This is where the difficulty lies for me.

I don’t see myself the same way.  Maybe I’m naive, or deluded with wishful thinking, but I honestly feel like I’m gonna be around for a long, long time.  And I don’t want to go through all this only to have a heart attack in 7 years as a result of some med I took.  Or die from another form of cancer or organ failure caused by the meds I am taking.

I still believe I can be the 1 percent that is cured.  The small percentage that keeps cancer at bay for the rest of my life.  And why not?  With all that I am doing, and committed to continuing, why can’t it be me?

I consistently feel like all the efforts I am making to live the healthiest life possible are not recognized by any of the doctors I see.  That anything outside of surgery or medication is discounted or ‘pooh-poohed’.

But I honestly believe that everything I am doing – from the vegan, plant based diet, to the daily exercise, vitamins & supplements, ongoing psychotherapy and mental/emotional work, removing toxins from my environment, and devotion to living my best possible life – makes a big difference.  I have flipped my life upside down and committed myself to a whole new way of living.  If my body/soul/and mind are healthy and balanced how can disease possibly take root?  I am not just doing one thing here…  One thing there…  I am doing EVERYTHING I possibly can.  And I will do this for the rest of my life if that is what I need to do to keep living.  And the beautiful thing is that the side effects of my new healthy lifestyle have me feeling and looking better than ever.  I have the energy to enjoy life.  I am more centered.  I am in a better place – despite having stage four cancer.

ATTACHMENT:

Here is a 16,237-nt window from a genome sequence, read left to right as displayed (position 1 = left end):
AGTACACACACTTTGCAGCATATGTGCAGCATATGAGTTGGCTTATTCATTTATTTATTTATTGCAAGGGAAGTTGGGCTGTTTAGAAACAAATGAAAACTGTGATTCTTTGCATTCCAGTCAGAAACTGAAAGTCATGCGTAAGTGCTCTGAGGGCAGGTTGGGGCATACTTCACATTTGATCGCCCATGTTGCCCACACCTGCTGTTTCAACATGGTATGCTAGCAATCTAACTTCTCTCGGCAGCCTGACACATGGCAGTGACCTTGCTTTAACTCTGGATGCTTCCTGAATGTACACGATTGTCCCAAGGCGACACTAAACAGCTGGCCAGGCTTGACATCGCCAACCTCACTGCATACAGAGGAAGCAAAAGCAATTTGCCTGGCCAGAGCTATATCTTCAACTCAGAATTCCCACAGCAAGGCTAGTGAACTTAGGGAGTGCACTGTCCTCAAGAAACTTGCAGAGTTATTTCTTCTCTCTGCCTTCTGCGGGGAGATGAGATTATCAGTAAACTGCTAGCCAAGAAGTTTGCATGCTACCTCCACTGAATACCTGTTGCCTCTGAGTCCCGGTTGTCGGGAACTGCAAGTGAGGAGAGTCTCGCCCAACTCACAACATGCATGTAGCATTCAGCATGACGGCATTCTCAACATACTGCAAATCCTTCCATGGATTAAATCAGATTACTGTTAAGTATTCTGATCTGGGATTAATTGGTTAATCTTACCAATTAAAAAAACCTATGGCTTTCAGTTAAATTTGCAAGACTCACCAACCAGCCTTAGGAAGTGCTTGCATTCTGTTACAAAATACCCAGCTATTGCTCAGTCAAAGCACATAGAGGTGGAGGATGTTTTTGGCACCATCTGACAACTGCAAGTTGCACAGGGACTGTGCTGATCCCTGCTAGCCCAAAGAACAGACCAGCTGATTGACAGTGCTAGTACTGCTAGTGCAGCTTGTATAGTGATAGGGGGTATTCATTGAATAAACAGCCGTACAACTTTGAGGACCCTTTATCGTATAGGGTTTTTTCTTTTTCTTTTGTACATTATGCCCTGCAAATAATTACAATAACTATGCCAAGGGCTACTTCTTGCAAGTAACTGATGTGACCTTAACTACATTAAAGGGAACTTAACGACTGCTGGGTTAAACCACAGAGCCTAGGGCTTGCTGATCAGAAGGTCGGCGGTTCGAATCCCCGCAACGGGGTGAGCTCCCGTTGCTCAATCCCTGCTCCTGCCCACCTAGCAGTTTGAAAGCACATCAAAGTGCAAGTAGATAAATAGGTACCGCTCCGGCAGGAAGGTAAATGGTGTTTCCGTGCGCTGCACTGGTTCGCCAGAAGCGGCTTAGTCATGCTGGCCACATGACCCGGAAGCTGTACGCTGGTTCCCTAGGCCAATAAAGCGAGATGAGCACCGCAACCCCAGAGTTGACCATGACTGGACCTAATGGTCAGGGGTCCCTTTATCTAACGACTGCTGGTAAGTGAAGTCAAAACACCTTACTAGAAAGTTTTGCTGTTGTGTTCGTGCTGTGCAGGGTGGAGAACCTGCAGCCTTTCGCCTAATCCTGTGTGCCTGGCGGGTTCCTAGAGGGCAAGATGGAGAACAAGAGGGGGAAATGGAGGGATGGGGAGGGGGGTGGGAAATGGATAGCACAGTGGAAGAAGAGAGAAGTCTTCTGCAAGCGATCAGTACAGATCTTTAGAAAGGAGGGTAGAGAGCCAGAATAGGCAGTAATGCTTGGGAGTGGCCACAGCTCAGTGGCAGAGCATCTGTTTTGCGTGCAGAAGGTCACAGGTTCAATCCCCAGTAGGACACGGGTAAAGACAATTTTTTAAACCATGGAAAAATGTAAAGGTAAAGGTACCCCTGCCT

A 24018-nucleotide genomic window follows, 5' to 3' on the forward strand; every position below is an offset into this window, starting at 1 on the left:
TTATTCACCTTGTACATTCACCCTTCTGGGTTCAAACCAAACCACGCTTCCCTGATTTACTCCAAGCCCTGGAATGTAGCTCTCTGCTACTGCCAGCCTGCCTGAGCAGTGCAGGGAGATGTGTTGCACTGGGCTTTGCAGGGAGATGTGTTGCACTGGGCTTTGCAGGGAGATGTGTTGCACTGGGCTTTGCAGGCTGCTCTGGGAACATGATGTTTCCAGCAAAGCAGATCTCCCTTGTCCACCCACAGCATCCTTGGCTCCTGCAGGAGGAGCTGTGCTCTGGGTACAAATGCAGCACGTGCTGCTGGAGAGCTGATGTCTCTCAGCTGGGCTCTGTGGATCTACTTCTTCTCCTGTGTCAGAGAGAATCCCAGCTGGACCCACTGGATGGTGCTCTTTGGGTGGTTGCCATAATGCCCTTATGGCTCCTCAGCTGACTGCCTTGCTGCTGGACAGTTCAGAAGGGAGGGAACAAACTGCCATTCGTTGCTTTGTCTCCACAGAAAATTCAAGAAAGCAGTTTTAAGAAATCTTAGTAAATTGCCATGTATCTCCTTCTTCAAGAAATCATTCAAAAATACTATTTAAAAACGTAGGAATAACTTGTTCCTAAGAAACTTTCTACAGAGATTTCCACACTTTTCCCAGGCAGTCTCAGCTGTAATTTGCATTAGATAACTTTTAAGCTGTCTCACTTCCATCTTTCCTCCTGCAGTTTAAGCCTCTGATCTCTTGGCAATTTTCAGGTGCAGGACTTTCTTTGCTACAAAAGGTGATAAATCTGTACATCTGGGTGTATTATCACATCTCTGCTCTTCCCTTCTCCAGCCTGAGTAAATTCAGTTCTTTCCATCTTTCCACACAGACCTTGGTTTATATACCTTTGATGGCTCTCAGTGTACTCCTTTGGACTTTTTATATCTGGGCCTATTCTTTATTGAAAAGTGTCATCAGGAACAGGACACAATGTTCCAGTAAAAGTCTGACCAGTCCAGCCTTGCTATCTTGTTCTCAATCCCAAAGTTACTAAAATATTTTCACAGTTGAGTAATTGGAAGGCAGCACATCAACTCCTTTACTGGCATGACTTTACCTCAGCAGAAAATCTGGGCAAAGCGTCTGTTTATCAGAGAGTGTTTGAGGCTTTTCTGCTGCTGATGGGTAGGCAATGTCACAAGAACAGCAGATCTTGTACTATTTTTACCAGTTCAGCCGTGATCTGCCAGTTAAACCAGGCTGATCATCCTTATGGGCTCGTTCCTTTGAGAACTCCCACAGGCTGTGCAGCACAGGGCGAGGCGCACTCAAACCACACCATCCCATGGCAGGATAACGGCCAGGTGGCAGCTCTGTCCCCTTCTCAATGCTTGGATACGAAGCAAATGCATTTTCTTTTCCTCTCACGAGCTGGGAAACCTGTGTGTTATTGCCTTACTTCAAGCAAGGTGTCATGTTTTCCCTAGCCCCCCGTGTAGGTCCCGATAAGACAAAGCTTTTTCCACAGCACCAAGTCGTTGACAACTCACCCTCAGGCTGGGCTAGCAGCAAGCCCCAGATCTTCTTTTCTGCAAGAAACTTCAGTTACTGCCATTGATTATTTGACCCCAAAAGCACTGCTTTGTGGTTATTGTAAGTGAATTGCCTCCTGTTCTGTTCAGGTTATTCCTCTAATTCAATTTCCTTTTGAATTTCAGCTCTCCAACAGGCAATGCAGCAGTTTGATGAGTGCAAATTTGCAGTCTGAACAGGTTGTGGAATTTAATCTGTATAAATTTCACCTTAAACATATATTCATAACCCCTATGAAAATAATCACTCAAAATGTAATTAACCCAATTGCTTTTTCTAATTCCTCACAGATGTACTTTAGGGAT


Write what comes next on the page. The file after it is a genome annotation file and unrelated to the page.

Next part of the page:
I am not done here on this planet, in this body, with this life.  I have so much more to give.  To teach.  To enjoy.  The doctors and their “standard treatment” options can take their death sentences and endless pharmaceuticals and shove ’em.  Do not discount my hard work!

I continue to embrace all possibilities.  And live with hope and faith rather than fear.